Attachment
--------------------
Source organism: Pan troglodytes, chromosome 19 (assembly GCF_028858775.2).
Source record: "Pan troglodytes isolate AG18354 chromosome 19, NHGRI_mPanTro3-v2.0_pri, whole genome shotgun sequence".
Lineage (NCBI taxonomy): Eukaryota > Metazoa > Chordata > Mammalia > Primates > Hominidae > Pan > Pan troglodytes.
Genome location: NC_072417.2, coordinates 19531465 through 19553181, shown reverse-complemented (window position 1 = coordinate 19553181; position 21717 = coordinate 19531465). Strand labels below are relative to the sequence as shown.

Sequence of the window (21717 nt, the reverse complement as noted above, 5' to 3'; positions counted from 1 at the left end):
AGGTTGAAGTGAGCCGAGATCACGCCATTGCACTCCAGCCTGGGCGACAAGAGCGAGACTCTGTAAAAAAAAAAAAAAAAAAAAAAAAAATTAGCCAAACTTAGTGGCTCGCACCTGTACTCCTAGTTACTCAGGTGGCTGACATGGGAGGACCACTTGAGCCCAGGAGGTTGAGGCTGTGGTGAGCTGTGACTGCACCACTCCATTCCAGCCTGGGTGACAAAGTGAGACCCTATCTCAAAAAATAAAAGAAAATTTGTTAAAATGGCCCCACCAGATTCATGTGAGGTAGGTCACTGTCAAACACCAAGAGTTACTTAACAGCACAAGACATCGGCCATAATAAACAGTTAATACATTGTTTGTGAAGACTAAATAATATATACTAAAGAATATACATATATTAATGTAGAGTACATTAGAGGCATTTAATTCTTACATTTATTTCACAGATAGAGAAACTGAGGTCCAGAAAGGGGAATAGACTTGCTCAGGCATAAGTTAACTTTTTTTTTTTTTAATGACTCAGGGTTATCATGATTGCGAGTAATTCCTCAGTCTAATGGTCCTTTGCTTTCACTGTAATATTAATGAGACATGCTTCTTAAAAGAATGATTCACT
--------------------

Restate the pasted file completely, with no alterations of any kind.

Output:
Source organism: Pan troglodytes, chromosome 19 (assembly GCF_028858775.2).
Source record: "Pan troglodytes isolate AG18354 chromosome 19, NHGRI_mPanTro3-v2.0_pri, whole genome shotgun sequence".
Lineage (NCBI taxonomy): Eukaryota > Metazoa > Chordata > Mammalia > Primates > Hominidae > Pan > Pan troglodytes.
Genome location: NC_072417.2, coordinates 19531465 through 19553181, shown reverse-complemented (window position 1 = coordinate 19553181; position 21717 = coordinate 19531465). Strand labels below are relative to the sequence as shown.

Sequence of the window (21717 nt, the reverse complement as noted above, 5' to 3'; positions counted from 1 at the left end):
AGGTTGAAGTGAGCCGAGATCACGCCATTGCACTCCAGCCTGGGCGACAAGAGCGAGACTCTGTAAAAAAAAAAAAAAAAAAAAAAAAAATTAGCCAAACTTAGTGGCTCGCACCTGTACTCCTAGTTACTCAGGTGGCTGACATGGGAGGACCACTTGAGCCCAGGAGGTTGAGGCTGTGGTGAGCTGTGACTGCACCACTCCATTCCAGCCTGGGTGACAAAGTGAGACCCTATCTCAAAAAATAAAAGAAAATTTGTTAAAATGGCCCCACCAGATTCATGTGAGGTAGGTCACTGTCAAACACCAAGAGTTACTTAACAGCACAAGACATCGGCCATAATAAACAGTTAATACATTGTTTGTGAAGACTAAATAATATATACTAAAGAATATACATATATTAATGTAGAGTACATTAGAGGCATTTAATTCTTACATTTATTTCACAGATAGAGAAACTGAGGTCCAGAAAGGGGAATAGACTTGCTCAGGCATAAGTTAACTTTTTTTTTTTTTAATGACTCAGGGTTATCATGATTGCGAGTAATTCCTCAGTCTAATGGTCCTTTGCTTTCACTGTAATATTAATGAGACATGCTTCTTAAAAGAATGATTCACT